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    How to drain a swimming pool

    Published on 29 February 2016, Monday, 12:38 AM

    There are many reasons why you may want to drain the water from your swimming pool. Perhaps the minerals in the water have become too concentrated, making it difficult to maintain a healthy chemical balance, or you may want to make repairs to the pool's surface.

    No matter what the reason for your job, if you want to take all the water out of your swimming pool, you may wonder just what kind of equipment to use to get the job done.

    A submersible pump can be used if you have a concrete or gunite pool.

    However, if your pool is vinyl lined or made from fibreglass it might be better to call in the professionals as these linings can tear, rip and collapse if the job is not done correctly. 

    Before you begin to undertake this task, you must think about where the water will go. In some places it may be a violation of local codes or regulations to send water down the gutters or storm drains as the volume could be too high for these structures to handle.

    If you decide to attempt to drain your pool yourself, here is a guide. 

    Use as much of the water as you can in your lawn or garden. You can use the backwash pump to send it to this area, but you will want to make sure the water's chemicals will not damage any plants in your garden.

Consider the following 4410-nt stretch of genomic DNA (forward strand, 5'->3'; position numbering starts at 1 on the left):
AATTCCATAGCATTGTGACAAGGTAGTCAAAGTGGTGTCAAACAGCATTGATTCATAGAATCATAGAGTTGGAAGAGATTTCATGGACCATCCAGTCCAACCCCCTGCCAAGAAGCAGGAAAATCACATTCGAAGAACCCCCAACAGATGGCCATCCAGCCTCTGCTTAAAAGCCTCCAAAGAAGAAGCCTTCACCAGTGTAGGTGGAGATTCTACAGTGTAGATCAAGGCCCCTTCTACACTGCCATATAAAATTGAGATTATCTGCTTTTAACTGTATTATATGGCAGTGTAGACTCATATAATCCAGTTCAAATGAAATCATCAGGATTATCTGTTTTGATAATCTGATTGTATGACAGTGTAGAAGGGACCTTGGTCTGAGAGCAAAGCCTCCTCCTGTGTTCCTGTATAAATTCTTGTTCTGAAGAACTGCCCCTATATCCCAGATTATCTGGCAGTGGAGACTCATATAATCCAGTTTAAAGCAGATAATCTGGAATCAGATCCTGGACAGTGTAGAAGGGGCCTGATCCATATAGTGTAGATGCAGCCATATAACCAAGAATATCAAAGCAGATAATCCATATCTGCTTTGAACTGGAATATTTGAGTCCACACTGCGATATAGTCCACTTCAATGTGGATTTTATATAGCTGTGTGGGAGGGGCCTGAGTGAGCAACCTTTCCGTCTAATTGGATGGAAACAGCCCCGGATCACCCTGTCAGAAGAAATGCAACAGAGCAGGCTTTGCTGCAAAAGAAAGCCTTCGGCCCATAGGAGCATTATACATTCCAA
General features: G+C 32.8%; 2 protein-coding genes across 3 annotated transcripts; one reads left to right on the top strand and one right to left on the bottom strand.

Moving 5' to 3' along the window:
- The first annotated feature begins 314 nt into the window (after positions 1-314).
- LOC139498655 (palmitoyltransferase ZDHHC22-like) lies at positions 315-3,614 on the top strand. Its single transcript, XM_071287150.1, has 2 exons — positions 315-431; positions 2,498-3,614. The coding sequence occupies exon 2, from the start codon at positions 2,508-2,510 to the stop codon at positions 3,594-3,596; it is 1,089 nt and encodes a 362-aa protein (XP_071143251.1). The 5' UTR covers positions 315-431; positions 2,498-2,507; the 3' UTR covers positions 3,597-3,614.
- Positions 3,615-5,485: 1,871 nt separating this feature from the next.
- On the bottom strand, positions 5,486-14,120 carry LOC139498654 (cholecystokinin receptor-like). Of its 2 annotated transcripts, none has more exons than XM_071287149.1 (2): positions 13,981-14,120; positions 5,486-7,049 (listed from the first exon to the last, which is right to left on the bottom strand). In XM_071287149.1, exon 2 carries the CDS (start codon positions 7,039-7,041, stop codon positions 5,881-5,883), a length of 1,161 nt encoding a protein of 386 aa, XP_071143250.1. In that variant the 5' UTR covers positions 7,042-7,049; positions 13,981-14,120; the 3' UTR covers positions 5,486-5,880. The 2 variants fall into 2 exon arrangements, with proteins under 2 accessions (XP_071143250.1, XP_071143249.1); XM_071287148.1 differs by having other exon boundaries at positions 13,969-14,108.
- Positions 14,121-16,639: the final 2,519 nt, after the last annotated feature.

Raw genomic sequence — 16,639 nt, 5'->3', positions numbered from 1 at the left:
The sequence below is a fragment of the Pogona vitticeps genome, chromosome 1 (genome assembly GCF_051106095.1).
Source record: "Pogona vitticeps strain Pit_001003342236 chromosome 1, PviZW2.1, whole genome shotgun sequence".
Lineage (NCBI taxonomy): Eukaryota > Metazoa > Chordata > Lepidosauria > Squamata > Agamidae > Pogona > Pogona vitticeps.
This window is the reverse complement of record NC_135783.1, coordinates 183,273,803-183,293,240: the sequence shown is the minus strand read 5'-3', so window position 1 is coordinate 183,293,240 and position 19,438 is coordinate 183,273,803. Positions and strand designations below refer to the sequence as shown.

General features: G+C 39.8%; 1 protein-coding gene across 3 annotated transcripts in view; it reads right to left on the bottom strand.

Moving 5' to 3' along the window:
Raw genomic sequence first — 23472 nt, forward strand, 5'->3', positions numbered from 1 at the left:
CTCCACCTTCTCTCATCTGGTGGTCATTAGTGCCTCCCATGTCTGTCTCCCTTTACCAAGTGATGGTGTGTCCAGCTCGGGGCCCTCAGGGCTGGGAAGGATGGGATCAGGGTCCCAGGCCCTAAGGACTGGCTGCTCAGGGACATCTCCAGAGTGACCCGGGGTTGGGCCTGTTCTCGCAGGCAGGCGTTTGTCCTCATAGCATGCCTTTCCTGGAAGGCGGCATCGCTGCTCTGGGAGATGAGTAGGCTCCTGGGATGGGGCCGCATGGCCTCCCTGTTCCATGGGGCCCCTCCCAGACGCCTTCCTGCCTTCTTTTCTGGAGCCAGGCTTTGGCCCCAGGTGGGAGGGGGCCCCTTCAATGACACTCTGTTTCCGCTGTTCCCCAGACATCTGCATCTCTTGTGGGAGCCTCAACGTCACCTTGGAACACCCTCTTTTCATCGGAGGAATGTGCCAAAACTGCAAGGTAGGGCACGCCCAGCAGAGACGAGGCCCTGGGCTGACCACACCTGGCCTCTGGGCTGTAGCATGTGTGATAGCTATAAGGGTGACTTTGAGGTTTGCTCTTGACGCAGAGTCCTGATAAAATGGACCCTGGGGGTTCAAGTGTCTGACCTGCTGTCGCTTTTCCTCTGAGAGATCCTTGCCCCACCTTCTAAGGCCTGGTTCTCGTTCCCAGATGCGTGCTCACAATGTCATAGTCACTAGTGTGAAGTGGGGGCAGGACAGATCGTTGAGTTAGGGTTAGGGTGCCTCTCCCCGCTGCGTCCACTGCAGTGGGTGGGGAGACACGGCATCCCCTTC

Next, check all of the pipes for obstructions and clean them if necessary.

    It is vital to turn the power off to prevent any electrocution risks, and so no electricity is wasted on the filtration system, circuit breaker or automatic water fill valve.

    Ensure you are aware of all the manufacturers' instructions and warnings before you commence use and make sure you know how to turn the machine on and off.

    Once everything is set up and ready to go, you can then plug your submersible pump into an electrical outlet. Make sure you use one equipped with a working ground-fault circuit interrupter.

    Attach the drainage hose to the pump according to the directions and set it to pump no more than 45 litres per minute.

    The pump should be located into the deepest part of the pool and the drainage hose near the sewer clean-out.

    Make sure all connections are secure and that the pipes won't disconnect when the water begins to flow.

    Remember, there should not be any water flowing out of the sewer clean-out when water is flowing from the pool. It is recommended you regularly check to ensure it is running smoothly.

    Most pumps are designed so they stop when the water level is too low, at which point you will need to flush the remaining debris out with your household hose.

    Nathan Mills portrait image
    Nathan Mills
    Nathan is a seasoned Kennards Hire team member passionate about empowering DIYers in their projects. He loves everything DIY and brings together years of equipment and project experience to help customers get the right tools for their next job.